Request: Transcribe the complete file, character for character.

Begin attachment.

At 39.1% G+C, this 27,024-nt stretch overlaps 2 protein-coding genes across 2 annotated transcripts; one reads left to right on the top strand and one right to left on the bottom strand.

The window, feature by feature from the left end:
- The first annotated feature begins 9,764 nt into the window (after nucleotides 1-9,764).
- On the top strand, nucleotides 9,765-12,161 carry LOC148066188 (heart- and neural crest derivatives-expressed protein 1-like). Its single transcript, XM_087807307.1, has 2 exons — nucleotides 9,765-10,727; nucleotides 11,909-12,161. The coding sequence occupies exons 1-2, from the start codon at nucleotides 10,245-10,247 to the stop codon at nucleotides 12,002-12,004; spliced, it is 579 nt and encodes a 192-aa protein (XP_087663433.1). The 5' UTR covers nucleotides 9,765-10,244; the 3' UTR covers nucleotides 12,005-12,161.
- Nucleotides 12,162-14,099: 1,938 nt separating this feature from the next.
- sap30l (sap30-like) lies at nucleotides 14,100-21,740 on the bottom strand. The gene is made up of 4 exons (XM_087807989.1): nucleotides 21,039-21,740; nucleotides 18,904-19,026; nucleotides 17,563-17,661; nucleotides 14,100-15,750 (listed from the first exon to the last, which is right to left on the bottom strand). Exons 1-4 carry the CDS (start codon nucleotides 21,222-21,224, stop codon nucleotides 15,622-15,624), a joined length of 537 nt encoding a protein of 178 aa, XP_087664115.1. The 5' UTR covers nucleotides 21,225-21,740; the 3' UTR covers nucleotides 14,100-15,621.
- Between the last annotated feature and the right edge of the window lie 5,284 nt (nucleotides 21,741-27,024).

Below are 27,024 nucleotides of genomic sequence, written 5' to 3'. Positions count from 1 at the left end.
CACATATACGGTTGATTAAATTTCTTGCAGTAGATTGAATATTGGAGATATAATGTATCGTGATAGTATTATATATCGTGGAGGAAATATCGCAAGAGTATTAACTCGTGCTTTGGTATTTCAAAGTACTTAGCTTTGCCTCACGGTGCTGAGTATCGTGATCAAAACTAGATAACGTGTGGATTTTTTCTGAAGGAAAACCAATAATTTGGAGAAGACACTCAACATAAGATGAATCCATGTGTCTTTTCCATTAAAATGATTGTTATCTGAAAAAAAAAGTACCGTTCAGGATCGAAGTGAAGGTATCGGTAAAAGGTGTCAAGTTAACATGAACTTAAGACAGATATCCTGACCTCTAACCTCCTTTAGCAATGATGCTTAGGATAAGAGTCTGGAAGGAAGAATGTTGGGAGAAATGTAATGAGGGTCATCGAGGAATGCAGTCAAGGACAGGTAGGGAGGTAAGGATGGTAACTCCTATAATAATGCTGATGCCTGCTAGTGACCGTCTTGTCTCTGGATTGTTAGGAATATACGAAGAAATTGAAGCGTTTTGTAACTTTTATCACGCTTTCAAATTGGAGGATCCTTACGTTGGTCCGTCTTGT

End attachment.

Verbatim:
At 39.1% G+C, this 27,024-nt stretch overlaps 2 protein-coding genes across 2 annotated transcripts; one reads left to right on the top strand and one right to left on the bottom strand.

The window, feature by feature from the left end:
- The first annotated feature begins 9,764 nt into the window (after nucleotides 1-9,764).
- On the top strand, nucleotides 9,765-12,161 carry LOC148066188 (heart- and neural crest derivatives-expressed protein 1-like). Its single transcript, XM_087807307.1, has 2 exons — nucleotides 9,765-10,727; nucleotides 11,909-12,161. The coding sequence occupies exons 1-2, from the start codon at nucleotides 10,245-10,247 to the stop codon at nucleotides 12,002-12,004; spliced, it is 579 nt and encodes a 192-aa protein (XP_087663433.1). The 5' UTR covers nucleotides 9,765-10,244; the 3' UTR covers nucleotides 12,005-12,161.
- Nucleotides 12,162-14,099: 1,938 nt separating this feature from the next.
- sap30l (sap30-like) lies at nucleotides 14,100-21,740 on the bottom strand. The gene is made up of 4 exons (XM_087807989.1): nucleotides 21,039-21,740; nucleotides 18,904-19,026; nucleotides 17,563-17,661; nucleotides 14,100-15,750 (listed from the first exon to the last, which is right to left on the bottom strand). Exons 1-4 carry the CDS (start codon nucleotides 21,222-21,224, stop codon nucleotides 15,622-15,624), a joined length of 537 nt encoding a protein of 178 aa, XP_087664115.1. The 5' UTR covers nucleotides 21,225-21,740; the 3' UTR covers nucleotides 14,100-15,621.
- Between the last annotated feature and the right edge of the window lie 5,284 nt (nucleotides 21,741-27,024).

Below are 27,024 nucleotides of genomic sequence, written 5' to 3'. Positions count from 1 at the left end.
CACATATACGGTTGATTAAATTTCTTGCAGTAGATTGAATATTGGAGATATAATGTATCGTGATAGTATTATATATCGTGGAGGAAATATCGCAAGAGTATTAACTCGTGCTTTGGTATTTCAAAGTACTTAGCTTTGCCTCACGGTGCTGAGTATCGTGATCAAAACTAGATAACGTGTGGATTTTTTCTGAAGGAAAACCAATAATTTGGAGAAGACACTCAACATAAGATGAATCCATGTGTCTTTTCCATTAAAATGATTGTTATCTGAAAAAAAAAGTACCGTTCAGGATCGAAGTGAAGGTATCGGTAAAAGGTGTCAAGTTAACATGAACTTAAGACAGATATCCTGACCTCTAACCTCCTTTAGCAATGATGCTTAGGATAAGAGTCTGGAAGGAAGAATGTTGGGAGAAATGTAATGAGGGTCATCGAGGAATGCAGTCAAGGACAGGTAGGGAGGTAAGGATGGTAACTCCTATAATAATGCTGATGCCTGCTAGTGACCGTCTTGTCTCTGGATTGTTAGGAATATACGAAGAAATTGAAGCGTTTTGTAACTTTTATCACGCTTTCAAATTGGAGGATCCTTACGTTGGTCCGTCTTGT